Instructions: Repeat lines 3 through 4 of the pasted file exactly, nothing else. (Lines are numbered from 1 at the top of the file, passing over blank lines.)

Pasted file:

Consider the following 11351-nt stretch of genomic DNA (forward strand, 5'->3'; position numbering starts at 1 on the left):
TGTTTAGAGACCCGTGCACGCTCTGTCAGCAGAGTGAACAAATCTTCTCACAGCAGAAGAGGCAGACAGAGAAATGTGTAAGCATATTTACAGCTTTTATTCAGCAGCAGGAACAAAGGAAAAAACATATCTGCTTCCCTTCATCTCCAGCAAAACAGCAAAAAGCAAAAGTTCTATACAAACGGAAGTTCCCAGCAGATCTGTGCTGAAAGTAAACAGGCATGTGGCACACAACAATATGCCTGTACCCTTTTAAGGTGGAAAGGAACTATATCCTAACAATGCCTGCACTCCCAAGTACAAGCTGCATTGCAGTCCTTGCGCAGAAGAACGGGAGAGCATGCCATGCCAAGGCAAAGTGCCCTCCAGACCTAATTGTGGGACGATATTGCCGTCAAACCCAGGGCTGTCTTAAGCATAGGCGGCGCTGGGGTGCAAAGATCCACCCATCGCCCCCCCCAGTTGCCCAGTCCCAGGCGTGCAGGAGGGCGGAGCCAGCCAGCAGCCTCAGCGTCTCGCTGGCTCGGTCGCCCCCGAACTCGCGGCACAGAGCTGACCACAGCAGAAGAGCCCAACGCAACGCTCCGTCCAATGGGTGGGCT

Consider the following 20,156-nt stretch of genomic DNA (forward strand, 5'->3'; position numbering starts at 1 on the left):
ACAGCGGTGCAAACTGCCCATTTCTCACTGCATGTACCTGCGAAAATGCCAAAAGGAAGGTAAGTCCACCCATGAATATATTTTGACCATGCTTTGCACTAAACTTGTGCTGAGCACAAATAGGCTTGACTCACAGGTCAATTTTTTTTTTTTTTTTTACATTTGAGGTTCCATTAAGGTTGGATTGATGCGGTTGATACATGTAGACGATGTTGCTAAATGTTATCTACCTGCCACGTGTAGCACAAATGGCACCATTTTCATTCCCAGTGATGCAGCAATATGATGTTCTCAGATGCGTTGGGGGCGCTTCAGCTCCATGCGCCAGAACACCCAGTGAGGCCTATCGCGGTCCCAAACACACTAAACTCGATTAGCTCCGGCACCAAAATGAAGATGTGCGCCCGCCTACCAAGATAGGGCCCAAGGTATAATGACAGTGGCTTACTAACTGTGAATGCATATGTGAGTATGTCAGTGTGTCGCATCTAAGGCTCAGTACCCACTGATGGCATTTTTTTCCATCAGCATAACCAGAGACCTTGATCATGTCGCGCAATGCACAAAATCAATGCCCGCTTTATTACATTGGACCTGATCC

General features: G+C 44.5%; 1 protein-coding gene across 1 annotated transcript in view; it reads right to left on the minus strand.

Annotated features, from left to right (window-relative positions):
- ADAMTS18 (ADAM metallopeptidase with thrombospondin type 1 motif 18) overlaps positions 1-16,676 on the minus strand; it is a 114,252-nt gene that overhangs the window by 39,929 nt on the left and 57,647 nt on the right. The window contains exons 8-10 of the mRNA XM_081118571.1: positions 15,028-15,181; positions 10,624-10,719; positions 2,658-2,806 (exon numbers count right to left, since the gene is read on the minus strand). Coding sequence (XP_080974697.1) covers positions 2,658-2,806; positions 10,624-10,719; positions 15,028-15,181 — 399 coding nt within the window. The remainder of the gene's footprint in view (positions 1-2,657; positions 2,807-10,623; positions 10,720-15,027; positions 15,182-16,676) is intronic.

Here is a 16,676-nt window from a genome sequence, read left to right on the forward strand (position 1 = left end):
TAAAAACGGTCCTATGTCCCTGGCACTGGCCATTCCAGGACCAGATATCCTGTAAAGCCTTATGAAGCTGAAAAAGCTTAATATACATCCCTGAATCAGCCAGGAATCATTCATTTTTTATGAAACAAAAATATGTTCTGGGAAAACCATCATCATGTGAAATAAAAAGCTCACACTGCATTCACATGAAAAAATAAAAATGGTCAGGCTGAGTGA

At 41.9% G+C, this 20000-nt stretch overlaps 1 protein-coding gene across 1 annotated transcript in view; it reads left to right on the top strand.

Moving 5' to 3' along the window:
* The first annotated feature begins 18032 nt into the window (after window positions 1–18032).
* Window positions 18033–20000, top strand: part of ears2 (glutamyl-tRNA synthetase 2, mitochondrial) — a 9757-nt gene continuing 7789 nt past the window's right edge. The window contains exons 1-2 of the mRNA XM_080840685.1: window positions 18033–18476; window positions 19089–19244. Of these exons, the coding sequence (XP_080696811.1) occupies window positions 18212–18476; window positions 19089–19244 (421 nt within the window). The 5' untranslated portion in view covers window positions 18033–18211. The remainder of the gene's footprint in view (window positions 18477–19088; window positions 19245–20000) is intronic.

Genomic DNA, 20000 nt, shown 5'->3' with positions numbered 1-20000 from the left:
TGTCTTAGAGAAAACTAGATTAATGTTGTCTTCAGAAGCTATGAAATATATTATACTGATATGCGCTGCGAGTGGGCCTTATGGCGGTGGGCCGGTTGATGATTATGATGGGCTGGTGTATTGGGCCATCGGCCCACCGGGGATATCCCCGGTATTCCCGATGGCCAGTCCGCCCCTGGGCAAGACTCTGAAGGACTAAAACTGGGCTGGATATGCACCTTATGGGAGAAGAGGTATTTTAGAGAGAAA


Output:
Consider the following 20,156-nt stretch of genomic DNA (forward strand, 5'->3'; position numbering starts at 1 on the left):
ACAGCGGTGCAAACTGCCCATTTCTCACTGCATGTACCTGCGAAAATGCCAAAAGGAAGGTAAGTCCACCCATGAATATATTTTGACCATGCTTTGCACTAAACTTGTGCTGAGCACAAATAGGCTTGACTCACAGGTCAATTTTTTTTTTTTTTTTTACATTTGAGGTTCCATTAAGGTTGGATTGATGCGGTTGATACATGTAGACGATGTTGCTAAATGTTATCTACCTGCCACGTGTAGCACAAATGGCACCATTTTCATTCCCAGTGATGCAGCAATATGATGTTCTCAGATGCGTTGGGGGCGCTTCAGCTCCATGCGCCAGAACACCCAGTGAGGCCTATCGCGGTCCCAAACACACTAAACTCGATTAGCTCCGGCACCAAAATGAAGATGTGCGCCCGCCTACCAAGATAGGGCCCAAGGTATAATGACAGTGGCTTACTAACTGTGAATGCATATGTGAGTATGTCAGTGTGTCGCATCTAAGGCTCAGTACCCACTGATGGCATTTTTTTCCATCAGCATAACCAGAGACCTTGATCATGTCGCGCAATGCACAAAATCAATGCCCGCTTTATTACATTGGACCTGATCC